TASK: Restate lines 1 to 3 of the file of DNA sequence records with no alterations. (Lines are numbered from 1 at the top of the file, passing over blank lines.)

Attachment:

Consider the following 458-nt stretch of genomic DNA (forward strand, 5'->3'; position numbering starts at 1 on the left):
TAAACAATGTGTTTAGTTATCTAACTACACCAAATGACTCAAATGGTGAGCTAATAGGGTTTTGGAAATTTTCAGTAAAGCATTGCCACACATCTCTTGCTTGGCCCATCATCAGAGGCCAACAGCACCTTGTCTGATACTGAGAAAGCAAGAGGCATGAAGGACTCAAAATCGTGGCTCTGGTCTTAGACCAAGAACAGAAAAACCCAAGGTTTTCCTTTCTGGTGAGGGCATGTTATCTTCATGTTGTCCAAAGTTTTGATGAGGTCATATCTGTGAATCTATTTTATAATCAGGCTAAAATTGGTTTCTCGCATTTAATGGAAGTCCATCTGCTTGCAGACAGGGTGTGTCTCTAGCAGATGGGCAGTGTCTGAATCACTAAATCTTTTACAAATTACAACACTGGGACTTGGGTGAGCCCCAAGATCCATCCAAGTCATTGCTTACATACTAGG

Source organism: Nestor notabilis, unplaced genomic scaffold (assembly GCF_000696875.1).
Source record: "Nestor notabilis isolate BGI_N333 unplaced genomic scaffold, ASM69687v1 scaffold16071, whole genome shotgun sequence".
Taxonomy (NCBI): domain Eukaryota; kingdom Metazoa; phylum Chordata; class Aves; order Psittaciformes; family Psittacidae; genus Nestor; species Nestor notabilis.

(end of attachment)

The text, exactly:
Consider the following 458-nt stretch of genomic DNA (forward strand, 5'->3'; position numbering starts at 1 on the left):
TAAACAATGTGTTTAGTTATCTAACTACACCAAATGACTCAAATGGTGAGCTAATAGGGTTTTGGAAATTTTCAGTAAAGCATTGCCACACATCTCTTGCTTGGCCCATCATCAGAGGCCAACAGCACCTTGTCTGATACTGAGAAAGCAAGAGGCATGAAGGACTCAAAATCGTGGCTCTGGTCTTAGACCAAGAACAGAAAAACCCAAGGTTTTCCTTTCTGGTGAGGGCATGTTATCTTCATGTTGTCCAAAGTTTTGATGAGGTCATATCTGTGAATCTATTTTATAATCAGGCTAAAATTGGTTTCTCGCATTTAATGGAAGTCCATCTGCTTGCAGACAGGGTGTGTCTCTAGCAGATGGGCAGTGTCTGAATCACTAAATCTTTTACAAATTACAACACTGGGACTTGGGTGAGCCCCAAGATCCATCCAAGTCATTGCTTACATACTAGG

Source organism: Nestor notabilis, unplaced genomic scaffold (assembly GCF_000696875.1).